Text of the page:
Q: I live in town but bought one quarter of farmland years ago. I now am retiring and want to sell it, after farming it myself for many years. Does it attract capital gains tax?
A: As my partners will quickly tell you, what I know about tax isn’t worth knowing. Still, this is an important question for many readers.
Generally, a capital gain or loss is triggered when you sell or dispose of property, creating a gain or loss. There are rules as to how the gain or loss is calculated.
If you sell your land outright, the rules will be engaged. However, there are numerous rules where there is a deemed disposition, which will bring the capital gains/losses rules into play.
They include exchanging one property for another, giving property other than cash as a gift, but also apply to land that is expropriated from you and property that is stolen or destroyed. Changing the use of property or settling a receivable are also considered.
If any of these and other rules apply to you, you must report the transaction to the Canada Revenue Agency on your annual tax return. It is done on a calendar year basis, so if your farm is incorporated, it still must report the capital transaction in the year it occurs.
Some, but not all, capital gains are eligible for the cumulative exemption or deduction. This can reduce your taxable income.
But make sure the property, which is the basis of the transaction, qualifies. The property must be qualified farm property. This will include items you or your spouse own such as land and buildings, shares in a farming corporation and intangible farm property such as milk or egg quotas.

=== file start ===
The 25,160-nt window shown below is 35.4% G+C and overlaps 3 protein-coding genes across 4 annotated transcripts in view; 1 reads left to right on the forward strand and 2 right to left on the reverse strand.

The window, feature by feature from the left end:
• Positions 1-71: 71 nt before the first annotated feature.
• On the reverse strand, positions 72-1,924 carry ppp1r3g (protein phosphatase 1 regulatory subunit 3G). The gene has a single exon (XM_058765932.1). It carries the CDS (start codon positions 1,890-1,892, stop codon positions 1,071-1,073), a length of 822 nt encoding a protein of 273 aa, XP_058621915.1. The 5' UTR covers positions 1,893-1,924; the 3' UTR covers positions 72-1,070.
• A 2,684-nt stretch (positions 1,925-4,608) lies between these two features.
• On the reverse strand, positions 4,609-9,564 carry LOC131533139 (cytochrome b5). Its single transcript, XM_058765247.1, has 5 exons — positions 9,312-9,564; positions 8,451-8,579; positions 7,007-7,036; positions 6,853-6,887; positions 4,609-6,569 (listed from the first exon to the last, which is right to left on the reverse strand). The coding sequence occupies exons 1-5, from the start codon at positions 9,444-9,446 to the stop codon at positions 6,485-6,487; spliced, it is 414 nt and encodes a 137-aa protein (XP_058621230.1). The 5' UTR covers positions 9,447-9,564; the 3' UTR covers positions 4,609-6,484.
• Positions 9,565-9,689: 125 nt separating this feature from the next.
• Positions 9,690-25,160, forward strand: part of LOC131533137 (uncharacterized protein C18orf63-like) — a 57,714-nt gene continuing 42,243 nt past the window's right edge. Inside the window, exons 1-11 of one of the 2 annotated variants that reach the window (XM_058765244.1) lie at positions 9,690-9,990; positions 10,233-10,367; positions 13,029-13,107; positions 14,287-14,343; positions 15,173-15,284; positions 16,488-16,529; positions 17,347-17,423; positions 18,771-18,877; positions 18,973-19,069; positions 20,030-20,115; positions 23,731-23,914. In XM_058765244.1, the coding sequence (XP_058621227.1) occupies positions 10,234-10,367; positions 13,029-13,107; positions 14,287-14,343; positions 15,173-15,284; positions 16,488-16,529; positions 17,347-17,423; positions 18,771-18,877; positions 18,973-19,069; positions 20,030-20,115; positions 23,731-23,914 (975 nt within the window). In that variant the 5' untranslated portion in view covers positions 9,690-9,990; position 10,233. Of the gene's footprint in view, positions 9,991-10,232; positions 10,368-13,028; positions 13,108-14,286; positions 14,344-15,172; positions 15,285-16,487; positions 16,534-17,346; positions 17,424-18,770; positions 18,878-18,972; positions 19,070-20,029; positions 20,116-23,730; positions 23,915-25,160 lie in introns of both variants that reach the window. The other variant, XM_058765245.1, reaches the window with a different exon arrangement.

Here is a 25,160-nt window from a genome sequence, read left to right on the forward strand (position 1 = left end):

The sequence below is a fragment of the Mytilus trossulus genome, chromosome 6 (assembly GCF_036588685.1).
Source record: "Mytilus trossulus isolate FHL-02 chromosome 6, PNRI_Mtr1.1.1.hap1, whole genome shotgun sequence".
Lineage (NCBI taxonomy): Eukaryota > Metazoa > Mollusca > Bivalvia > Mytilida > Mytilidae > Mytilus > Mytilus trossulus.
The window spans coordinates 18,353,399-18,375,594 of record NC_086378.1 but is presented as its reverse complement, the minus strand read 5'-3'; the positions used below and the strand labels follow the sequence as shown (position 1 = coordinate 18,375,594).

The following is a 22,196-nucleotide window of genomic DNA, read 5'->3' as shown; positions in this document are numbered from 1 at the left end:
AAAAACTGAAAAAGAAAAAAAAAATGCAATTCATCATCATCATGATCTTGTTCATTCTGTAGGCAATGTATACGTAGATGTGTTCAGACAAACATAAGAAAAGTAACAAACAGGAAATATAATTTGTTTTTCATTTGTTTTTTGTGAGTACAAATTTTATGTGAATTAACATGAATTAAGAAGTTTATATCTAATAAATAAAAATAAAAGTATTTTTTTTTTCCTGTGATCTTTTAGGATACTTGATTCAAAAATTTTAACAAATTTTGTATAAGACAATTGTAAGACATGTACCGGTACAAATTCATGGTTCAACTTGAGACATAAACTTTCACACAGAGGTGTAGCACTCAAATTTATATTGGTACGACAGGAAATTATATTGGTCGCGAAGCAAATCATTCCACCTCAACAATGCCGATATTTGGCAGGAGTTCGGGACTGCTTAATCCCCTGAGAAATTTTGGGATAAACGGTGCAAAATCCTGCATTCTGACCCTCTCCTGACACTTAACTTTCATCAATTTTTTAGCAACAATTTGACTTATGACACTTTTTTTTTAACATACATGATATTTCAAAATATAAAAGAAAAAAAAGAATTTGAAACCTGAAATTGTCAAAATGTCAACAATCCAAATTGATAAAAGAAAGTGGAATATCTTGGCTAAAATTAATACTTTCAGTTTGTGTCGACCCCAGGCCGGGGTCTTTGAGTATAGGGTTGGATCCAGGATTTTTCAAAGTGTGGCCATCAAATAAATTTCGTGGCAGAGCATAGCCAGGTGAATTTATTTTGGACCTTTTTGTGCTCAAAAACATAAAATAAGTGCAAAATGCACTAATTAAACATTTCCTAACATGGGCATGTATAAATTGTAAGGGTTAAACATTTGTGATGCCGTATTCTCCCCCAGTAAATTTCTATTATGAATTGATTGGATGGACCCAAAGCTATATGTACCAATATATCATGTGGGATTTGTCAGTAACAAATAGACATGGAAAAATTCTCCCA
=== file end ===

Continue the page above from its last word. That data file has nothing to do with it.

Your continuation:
If you are eligible, you are entitled to a cumulative lifetime capital gains exemption on $750,000 of net capital gains. All these gains have to come from transactions related to qualified property. Currently, only half the actual gain is taxable.
You also have to fill out a particular schedule or form on your tax return to claim this gain or loss. Be sure to fill it out correctly.
With land, you will need to know the year you purchased or acquired the land, the value or adjusted cost base, outlays and expenses incurred by the sale and how much the sale proceeds were.
You may also be able to add into your cost base any repairs on items that could not be used in your intervening years’ tax returns. You then calculate your gain or loss, report it, and either pay the tax or claim an offset or refund.
Bear in mind you will need to keep records pertaining to this transaction, even though you don’t have to file them with your actual tax return.
If you’re audited or the transaction is questioned, you need to be able to substantiate what you claim.
It is important to have records of the value of the property as of the date you purchase or otherwise receive it.
I always recommend obtaining the services of a competent accountant. They can save you a lot of money and aggravation and ensure you claim any gain or loss properly and legally.
Rick Danyliuk is a lawyer with McDougall Gauley LLP in Saskatoon.